“Beth McMaster, a wildlife rehabilitator in Butler County [Pennsylvania] who is caring for the birds, two of whom are sick, said it strikes her
as a case of animal cruelty. She said the school owes the public an accounting of what happened and should punish whoever is
responsible.” – “CMU looks into the case of spray-painted chickens” by Bill Schackner, Pittsburgh Post-Gazette, March
What Can I Do?
Carnegie Mellon University told the Pittsburgh Post-Gazette that the university is investigating who is responsible for spraying these chickens
with paint and releasing them in campus buildings, and that “disciplinary action” may be taken. Please join UPC in urging CMU’s
president, Dr. Jared L. Cohon, that whoever did this brutal act be held accountable. Urge furthermore that CMU create, distribute and enforce a written
Animal Abuse Policy prohibiting animal abuse practices on campus. Request a written reply.
Dr. Jared L. Cohon, President
Office of the President
Carnegie Mellon University
5000 Forbes Avenue
Pittsburgh, PA 15213
Email via CMU Website: www.cmu.edu/about/leadership/president/contact.shtml
UPC President Karen Davis's Letter to Dr. Cohon, April 9, 2010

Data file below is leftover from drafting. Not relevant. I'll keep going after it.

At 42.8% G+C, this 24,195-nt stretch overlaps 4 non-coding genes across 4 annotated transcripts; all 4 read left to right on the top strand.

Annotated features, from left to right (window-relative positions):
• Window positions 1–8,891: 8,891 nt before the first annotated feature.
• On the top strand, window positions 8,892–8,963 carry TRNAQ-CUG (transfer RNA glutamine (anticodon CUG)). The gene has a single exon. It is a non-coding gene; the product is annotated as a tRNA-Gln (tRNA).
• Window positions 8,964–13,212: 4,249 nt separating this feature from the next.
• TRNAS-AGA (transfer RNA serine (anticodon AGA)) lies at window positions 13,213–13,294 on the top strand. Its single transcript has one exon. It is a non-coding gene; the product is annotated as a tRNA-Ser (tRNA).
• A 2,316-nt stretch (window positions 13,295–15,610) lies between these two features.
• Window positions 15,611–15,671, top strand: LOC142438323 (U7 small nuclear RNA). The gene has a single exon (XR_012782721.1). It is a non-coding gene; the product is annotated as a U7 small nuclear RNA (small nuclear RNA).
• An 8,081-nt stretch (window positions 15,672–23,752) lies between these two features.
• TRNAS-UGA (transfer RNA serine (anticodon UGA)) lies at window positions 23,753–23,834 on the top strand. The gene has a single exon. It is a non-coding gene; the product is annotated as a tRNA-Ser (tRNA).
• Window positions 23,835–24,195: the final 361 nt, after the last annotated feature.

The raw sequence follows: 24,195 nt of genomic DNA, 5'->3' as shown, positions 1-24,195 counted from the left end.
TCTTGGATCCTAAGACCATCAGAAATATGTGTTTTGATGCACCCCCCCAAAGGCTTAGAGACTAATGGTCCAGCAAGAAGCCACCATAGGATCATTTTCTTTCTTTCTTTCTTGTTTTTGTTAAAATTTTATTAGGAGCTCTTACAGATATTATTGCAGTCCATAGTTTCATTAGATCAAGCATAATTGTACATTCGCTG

Dear Dr. Cohon:
On behalf of United Poultry Concerns, a nonprofit organization that promotes the compassionate and respectful treatment of domestic fowl, I am writing
to you about the March 13, 2010 episode in which chickens were sprayed with paint and released on campus as reported in the Pittsburgh Post-Gazette on March 18, 2010.
The article “CMU looks into the case of spray-painted chickens” cited a university statement that “campus affairs staff members are
gathering the facts to understand what happened on Saturday [March 13], when farm chickens were found in campus buildings. . . . If disciplinary action
is warranted, it will be handled through the normal internal judicial process.”
We would like to know exactly what action the university is taking against the perpetrators of this animal cruelty episode. Under Pennsylvania animal
cruelty law 5511(b), coloring, staining or dying chickens is illegal. Spray paint is toxic if ingested or inhaled at close range. At least one of these
birds was reported to have been sprayed directly into her face. If students are responsible for this cruelty, we want to know that they are being
identified and punished for it and that Carnegie Mellon University does not treat gratuitous cruelty to helpless animals as a “prank.”
My letter to the Pittsburgh-Post Gazette “Cruelty is criminal” appeared on March 29.
We are eager to know and report to our members exactly what Carnegie Mellon University is doing about this episode and what steps are being taken to
prevent its recurrence. Thank you for your attention. We look forward to your response.
Karen Davis, PhD, President
United Poultry Concerns
PO Box 150
Machipongo, VA 23405
(757) 678-7875; fax: 678-5070